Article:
At most law schools, the 1L curriculum is locked into place, meaning students don’t have the opportunity to customize their schedules. But BC Law gives 1Ls the unique opportunity to take an elective, allowing students to interact with peers from other sections, take a break from large doctrinal lectures, and get some experiential learning in a practice area of their choice.
Course selection is right around the corner at BC, so if you’re a 1L, you may be feeling pressure to pick the best elective. The common advice is that you’ll get a good experience out of any elective you choose, and I definitely stand by that. Yet, you should still take some time over the next few weeks to follow these steps so you can make sure you get the most out of your semester.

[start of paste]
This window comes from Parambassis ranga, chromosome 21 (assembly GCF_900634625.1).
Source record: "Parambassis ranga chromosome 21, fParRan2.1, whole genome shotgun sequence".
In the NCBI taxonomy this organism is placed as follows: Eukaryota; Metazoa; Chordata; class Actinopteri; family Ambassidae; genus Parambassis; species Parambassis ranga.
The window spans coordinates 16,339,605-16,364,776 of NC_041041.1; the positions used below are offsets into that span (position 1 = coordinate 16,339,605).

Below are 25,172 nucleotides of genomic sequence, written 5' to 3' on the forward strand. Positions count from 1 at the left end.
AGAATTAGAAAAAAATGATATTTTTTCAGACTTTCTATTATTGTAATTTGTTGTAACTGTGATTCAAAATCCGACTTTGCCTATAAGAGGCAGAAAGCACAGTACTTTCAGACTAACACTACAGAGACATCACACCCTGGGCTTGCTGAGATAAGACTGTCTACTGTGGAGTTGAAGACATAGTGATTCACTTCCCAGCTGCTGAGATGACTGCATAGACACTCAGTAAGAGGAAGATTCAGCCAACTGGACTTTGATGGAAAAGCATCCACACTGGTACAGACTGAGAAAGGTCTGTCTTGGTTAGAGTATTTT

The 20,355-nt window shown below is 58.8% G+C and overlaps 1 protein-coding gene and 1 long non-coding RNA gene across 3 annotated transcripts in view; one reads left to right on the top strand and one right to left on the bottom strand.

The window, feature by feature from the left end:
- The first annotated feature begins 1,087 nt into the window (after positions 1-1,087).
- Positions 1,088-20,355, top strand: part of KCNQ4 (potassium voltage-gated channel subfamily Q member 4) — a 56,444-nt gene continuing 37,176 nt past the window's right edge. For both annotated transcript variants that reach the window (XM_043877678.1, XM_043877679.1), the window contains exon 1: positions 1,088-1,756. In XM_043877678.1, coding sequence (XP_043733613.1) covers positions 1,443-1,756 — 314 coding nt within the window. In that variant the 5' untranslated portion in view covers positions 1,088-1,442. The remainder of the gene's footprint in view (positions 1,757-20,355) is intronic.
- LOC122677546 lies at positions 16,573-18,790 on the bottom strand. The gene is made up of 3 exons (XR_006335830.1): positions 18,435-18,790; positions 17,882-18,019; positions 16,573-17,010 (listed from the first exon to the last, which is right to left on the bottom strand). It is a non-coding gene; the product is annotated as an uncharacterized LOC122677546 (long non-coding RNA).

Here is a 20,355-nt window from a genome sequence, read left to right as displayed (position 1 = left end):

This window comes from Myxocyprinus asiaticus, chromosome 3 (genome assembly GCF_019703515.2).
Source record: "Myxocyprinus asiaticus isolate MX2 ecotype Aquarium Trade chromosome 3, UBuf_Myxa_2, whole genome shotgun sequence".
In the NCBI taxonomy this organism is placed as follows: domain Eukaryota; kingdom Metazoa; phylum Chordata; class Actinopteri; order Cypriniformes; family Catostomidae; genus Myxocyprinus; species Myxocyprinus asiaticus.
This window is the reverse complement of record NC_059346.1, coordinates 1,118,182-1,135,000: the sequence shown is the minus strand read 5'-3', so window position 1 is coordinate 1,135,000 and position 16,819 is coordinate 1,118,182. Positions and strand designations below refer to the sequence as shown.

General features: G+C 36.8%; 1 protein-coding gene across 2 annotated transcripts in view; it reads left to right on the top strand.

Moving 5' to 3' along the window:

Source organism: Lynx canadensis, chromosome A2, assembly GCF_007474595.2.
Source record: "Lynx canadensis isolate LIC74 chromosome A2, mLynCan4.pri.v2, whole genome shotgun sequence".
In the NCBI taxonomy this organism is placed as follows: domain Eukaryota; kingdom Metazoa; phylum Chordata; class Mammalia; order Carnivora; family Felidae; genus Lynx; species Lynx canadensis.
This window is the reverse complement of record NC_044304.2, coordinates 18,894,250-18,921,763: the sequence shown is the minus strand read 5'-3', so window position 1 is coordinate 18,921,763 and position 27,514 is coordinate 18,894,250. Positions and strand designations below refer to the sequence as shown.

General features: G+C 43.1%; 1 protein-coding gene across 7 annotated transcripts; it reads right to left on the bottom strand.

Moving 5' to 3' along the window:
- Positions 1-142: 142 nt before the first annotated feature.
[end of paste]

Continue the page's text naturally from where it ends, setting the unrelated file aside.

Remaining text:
1. Read the elective descriptions
To help 1Ls choose their electives, professors provide little synopses about the goals of their courses, the material they cover, and in some cases, how their classes will be structured. If you haven’t already read the descriptions of the electives offered next semester, you can find them here.
As we pass the midpoint of the semester, you current students may already be thinking about the courses you’ll want to take in the spring. To ensure you can weigh your options effectively, you’ll need to learn a little bit about the professors, including their backgrounds and areas of expertise.
Even if you know most of the familiar faces on campus, you may have been unable to get acquainted with some of the newcomers who joined our community this fall. It’s an impressive list! The school’s newest full-time faculty (Thomas Mitchell, Lisa Alexander, Jenna Cobb, Felipe Ford Cole, and Bijal Shah) come from a diverse range of backgrounds and have brought their experience into our classrooms, teaching everything from property and constitutional law to immigration and international investment law.